Watch: How Women Can Build Confidence in a Virtual World

Annie Burford

Annie Burford is dot.LA's director of events. She's an event marketing pro with over ten years of experience producing innovative corporate events, activations and summits for tech startups to Fortune 500 companies. Annie has produced over 200 programs in Los Angeles, San Francisco and New York City working most recently for a China-based investment bank heading the CEC Capital Tech & Media Summit, formally the Siemer Summit.

Watch: How Women Can Build Confidence in a Virtual World

The latest edition of our dot.LA Convenes series, devoted to empowering women in tech, focused on "Building Confidence in a Virtual World."

dot.LA Convenes: Building Confidence in a Virtual Worldyoutu.be



As movements such as Times Up and Me Too gain in popularity, examples of women using their voices in the workplace have taken center stage. With all this attention on these issues, why is it that we still struggle with self assurance to stand up for ourselves? Why is it more difficult to find the same confidence our male counterparts easily exude in workplace interactions — especially in male-dominated industries like tech?

Challenges around self-censorship have only increased during the pandemic with financial security at stake and working from home making it more difficult to have authentic interactions. We seek to foster an honest dialogue and discuss specific strategies to combat them.

Esports One COO and Co-Founder Sharon Winter, Vurbl Media Co-founder, CEO Audra Everett Gold, and Valence Head of Partnerships Victoria Tinsley held in in-depth discussion on the topic, led by dot.LA Chief Host & Correspondent Kelly O'Grady.

Victoria Tinsley, head of partnerships at Valence

Victoria Tinsley, Head of Partnerships at Valence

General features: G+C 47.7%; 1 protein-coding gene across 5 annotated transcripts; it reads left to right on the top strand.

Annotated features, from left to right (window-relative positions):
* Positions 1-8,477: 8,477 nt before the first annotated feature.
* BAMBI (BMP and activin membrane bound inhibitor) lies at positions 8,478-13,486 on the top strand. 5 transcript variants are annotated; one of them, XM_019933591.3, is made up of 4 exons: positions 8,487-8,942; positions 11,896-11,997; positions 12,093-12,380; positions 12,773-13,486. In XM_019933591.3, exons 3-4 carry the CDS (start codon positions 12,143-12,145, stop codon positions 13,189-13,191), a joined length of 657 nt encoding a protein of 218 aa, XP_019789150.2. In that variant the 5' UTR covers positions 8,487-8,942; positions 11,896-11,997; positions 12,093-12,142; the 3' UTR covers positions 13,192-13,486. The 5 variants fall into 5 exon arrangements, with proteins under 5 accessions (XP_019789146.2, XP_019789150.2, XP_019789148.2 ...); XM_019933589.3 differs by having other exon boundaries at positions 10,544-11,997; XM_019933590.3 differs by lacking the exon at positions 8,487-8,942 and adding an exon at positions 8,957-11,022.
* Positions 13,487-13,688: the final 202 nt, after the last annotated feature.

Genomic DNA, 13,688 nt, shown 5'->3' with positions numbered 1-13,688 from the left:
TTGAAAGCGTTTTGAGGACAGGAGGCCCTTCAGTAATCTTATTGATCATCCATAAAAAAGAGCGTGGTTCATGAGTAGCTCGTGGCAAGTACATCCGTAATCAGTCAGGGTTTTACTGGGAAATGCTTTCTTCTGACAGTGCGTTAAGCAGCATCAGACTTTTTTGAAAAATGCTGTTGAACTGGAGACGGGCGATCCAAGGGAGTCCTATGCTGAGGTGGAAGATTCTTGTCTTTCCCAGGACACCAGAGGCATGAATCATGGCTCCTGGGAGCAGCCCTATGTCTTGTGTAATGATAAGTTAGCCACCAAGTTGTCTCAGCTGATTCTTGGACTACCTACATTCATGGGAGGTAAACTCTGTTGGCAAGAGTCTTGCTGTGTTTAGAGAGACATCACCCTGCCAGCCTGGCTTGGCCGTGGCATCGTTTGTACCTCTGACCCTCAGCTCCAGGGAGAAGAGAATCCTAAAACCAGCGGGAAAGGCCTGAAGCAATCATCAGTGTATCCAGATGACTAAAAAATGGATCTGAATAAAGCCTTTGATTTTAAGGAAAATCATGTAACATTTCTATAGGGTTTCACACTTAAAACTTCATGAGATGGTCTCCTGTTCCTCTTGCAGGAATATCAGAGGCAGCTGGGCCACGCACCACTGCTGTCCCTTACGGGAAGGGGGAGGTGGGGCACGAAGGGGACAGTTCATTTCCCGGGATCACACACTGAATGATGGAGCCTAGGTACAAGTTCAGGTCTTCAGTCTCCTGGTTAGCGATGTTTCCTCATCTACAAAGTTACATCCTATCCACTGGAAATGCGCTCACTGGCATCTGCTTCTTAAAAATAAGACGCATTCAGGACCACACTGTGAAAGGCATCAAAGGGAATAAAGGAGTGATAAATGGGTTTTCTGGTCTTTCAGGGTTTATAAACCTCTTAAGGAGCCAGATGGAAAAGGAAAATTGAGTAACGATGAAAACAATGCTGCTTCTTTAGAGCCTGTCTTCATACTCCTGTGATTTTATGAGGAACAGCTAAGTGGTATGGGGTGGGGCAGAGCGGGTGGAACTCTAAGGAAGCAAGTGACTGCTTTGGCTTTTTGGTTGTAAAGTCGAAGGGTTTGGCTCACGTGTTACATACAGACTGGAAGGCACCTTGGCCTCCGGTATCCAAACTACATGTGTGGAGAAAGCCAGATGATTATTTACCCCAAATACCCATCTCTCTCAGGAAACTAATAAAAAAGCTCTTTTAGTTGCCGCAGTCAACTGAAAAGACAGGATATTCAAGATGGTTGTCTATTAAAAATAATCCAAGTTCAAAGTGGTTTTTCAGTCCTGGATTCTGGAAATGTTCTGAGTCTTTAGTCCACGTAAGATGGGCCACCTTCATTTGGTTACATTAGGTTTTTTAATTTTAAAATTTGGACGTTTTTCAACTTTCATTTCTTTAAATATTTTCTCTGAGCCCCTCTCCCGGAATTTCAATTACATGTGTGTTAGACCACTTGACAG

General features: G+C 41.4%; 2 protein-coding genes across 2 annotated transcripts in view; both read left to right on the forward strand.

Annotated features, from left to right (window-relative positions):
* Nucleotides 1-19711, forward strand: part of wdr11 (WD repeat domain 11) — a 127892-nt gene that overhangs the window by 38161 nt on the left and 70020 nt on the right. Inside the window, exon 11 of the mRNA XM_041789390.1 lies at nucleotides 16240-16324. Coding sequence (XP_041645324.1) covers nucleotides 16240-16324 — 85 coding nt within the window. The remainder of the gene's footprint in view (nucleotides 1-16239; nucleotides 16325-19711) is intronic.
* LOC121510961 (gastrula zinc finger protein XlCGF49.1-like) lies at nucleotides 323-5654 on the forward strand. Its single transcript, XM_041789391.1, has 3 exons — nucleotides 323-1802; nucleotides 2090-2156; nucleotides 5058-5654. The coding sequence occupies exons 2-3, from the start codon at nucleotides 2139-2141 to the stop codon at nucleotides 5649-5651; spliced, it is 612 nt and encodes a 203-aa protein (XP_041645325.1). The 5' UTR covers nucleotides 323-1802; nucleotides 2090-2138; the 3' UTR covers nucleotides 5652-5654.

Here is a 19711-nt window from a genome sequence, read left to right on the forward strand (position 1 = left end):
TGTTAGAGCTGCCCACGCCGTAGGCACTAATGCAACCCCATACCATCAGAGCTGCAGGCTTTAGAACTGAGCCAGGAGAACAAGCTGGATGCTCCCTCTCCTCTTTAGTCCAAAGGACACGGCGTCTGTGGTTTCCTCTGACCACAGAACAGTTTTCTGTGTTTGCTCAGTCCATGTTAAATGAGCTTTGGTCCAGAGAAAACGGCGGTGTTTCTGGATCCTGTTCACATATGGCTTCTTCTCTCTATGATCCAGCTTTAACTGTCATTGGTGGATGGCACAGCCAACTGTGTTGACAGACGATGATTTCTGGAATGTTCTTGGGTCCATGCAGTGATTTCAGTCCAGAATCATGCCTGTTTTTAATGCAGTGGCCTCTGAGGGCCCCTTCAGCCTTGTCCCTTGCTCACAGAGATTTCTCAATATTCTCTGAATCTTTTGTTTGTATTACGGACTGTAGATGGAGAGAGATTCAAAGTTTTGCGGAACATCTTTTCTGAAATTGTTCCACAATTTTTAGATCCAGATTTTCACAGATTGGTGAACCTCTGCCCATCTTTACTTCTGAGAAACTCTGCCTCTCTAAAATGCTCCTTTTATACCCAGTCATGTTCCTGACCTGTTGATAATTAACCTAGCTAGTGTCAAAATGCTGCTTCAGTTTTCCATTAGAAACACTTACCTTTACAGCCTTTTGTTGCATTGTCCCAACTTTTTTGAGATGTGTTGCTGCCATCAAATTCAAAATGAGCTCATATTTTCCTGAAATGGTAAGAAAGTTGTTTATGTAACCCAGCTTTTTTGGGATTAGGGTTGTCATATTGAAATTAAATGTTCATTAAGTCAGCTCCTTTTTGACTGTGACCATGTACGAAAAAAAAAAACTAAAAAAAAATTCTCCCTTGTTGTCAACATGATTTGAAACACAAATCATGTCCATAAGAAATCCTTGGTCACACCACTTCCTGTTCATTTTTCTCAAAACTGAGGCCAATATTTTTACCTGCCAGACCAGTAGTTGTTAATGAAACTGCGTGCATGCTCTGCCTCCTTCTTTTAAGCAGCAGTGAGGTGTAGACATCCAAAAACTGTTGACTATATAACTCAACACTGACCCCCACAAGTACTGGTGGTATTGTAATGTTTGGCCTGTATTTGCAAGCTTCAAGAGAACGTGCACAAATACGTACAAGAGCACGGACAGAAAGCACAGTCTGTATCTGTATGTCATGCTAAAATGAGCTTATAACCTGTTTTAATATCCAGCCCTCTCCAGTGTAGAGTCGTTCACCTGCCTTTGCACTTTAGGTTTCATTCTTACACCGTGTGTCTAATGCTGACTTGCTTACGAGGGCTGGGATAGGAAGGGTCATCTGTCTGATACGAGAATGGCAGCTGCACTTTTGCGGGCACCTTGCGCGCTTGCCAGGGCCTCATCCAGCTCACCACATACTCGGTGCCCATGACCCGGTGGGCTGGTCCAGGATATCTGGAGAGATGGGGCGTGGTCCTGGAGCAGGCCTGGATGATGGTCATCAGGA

Victoria Tinsley is the Head of Partnerships at Valence, a new tech platform and community incubated by Upfront Ventures focused on connecting Black professionals with mentorship, career opportunities and capital. The company's mission is to unlock the global combined power of Black professionals to create massive economic wealth and social progress that impacts current and future generations. Valence was founded in January 2019 and has a thriving membership of thousands of Black leaders across the nation. Valence also partners with a variety of organizations such as PledgeLA, Netflix, Facebook, USC, The Gathering Spot and Silicon Valley Bank.

Prior to joining Valence, Victoria served on the marketing senior leadership team at AAA as vice president, consumer insights & data analytics. In this role, she led the analytics center of excellence that supported four divisions (Insurance, Membership, Travel, A3 Labs) representing over $4 billion in annual revenue.

A traditionally trained CPG marketer, Victoria also previously worked at General Mills managing product development and marketing strategy for the Annie's Homegrown, Immaculate Baking Company and Pillsbury brands. Prior to earning her MBA at the Michigan Ross School of Business, Victoria held a variety of marketing roles during her 7 years at Active Network, a tech startup that had a successful $1 billion IPO and sale.

Audra Everett Gold, co-founder and CEO at Vurbl Media

Audra Everett Gold, Co-founder and CEO at Vurbl Media

Audra Gold has dedicated her entire career to building first to market and scaled mass media digital products. Her passion for product management and her ability to identify new and emerging product trends has led to her reputation for developing novel, cutting-edge products across gaming, streaming video, digital media, enterprise SaaS platforms, in various business verticals.

Today, as the founder of Product N, a product management consulting and recruitment firm, Audra and her team work with early-stage ventured funded start-ups in various verticals to create, launch and grow their digital products. The team also works in partnership with the VC firm Alpha Edison, helping AE portfolio companies in need of product management expertise to either create, expand or pivot their digital product lines.

Prior to Product N, Audra has spent years leading Product teams at Rubicon Project, The Mighty, Pluto TV, Fourthwall Studios and Defy Media (formerly Break Media). She also held senior product roles at WeddingChannel/TheKnot, Viviendi Universal's online division, and IGN.com.